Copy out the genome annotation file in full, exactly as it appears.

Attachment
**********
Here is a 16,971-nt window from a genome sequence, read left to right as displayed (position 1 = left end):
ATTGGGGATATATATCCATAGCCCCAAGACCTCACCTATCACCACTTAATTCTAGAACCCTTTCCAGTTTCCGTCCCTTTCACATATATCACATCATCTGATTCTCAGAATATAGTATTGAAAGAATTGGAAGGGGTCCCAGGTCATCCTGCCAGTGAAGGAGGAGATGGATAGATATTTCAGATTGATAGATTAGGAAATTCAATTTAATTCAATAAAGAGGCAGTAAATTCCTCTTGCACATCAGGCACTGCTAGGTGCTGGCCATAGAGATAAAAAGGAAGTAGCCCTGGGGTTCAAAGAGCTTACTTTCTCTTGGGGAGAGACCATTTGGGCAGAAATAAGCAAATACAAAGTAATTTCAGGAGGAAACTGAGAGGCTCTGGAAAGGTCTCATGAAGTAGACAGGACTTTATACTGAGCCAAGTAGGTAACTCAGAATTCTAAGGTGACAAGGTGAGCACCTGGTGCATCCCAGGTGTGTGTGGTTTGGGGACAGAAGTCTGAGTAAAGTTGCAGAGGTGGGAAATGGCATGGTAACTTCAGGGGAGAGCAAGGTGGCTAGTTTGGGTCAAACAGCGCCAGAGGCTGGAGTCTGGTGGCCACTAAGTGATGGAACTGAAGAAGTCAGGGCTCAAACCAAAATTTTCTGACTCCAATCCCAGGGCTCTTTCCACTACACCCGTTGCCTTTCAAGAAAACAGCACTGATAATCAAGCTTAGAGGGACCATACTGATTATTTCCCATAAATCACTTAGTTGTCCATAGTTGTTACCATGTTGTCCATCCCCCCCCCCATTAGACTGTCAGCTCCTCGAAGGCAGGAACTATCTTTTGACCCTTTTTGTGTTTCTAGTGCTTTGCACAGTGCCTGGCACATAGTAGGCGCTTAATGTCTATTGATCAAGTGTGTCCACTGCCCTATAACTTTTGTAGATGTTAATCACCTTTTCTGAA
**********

Here is a 16,971-nt window from a genome sequence, read left to right as displayed (position 1 = left end):
ATTGGGGATATATATCCATAGCCCCAAGACCTCACCTATCACCACTTAATTCTAGAACCCTTTCCAGTTTCCGTCCCTTTCACATATATCACATCATCTGATTCTCAGAATATAGTATTGAAAGAATTGGAAGGGGTCCCAGGTCATCCTGCCAGTGAAGGAGGAGATGGATAGATATTTCAGATTGATAGATTAGGAAATTCAATTTAATTCAATAAAGAGGCAGTAAATTCCTCTTGCACATCAGGCACTGCTAGGTGCTGGCCATAGAGATAAAAAGGAAGTAGCCCTGGGGTTCAAAGAGCTTACTTTCTCTTGGGGAGAGACCATTTGGGCAGAAATAAGCAAATACAAAGTAATTTCAGGAGGAAACTGAGAGGCTCTGGAAAGGTCTCATGAAGTAGACAGGACTTTATACTGAGCCAAGTAGGTAACTCAGAATTCTAAGGTGACAAGGTGAGCACCTGGTGCATCCCAGGTGTGTGTGGTTTGGGGACAGAAGTCTGAGTAAAGTTGCAGAGGTGGGAAATGGCATGGTAACTTCAGGGGAGAGCAAGGTGGCTAGTTTGGGTCAAACAGCGCCAGAGGCTGGAGTCTGGTGGCCACTAAGTGATGGAACTGAAGAAGTCAGGGCTCAAACCAAAATTTTCTGACTCCAATCCCAGGGCTCTTTCCACTACACCCGTTGCCTTTCAAGAAAACAGCACTGATAATCAAGCTTAGAGGGACCATACTGATTATTTCCCATAAATCACTTAGTTGTCCATAGTTGTTACCATGTTGTCCATCCCCCCCCCCATTAGACTGTCAGCTCCTCGAAGGCAGGAACTATCTTTTGACCCTTTTTGTGTTTCTAGTGCTTTGCACAGTGCCTGGCACATAGTAGGCGCTTAATGTCTATTGATCAAGTGTGTCCACTGCCCTATAACTTTTGTAGATGTTAATCACCTTTTCTGAA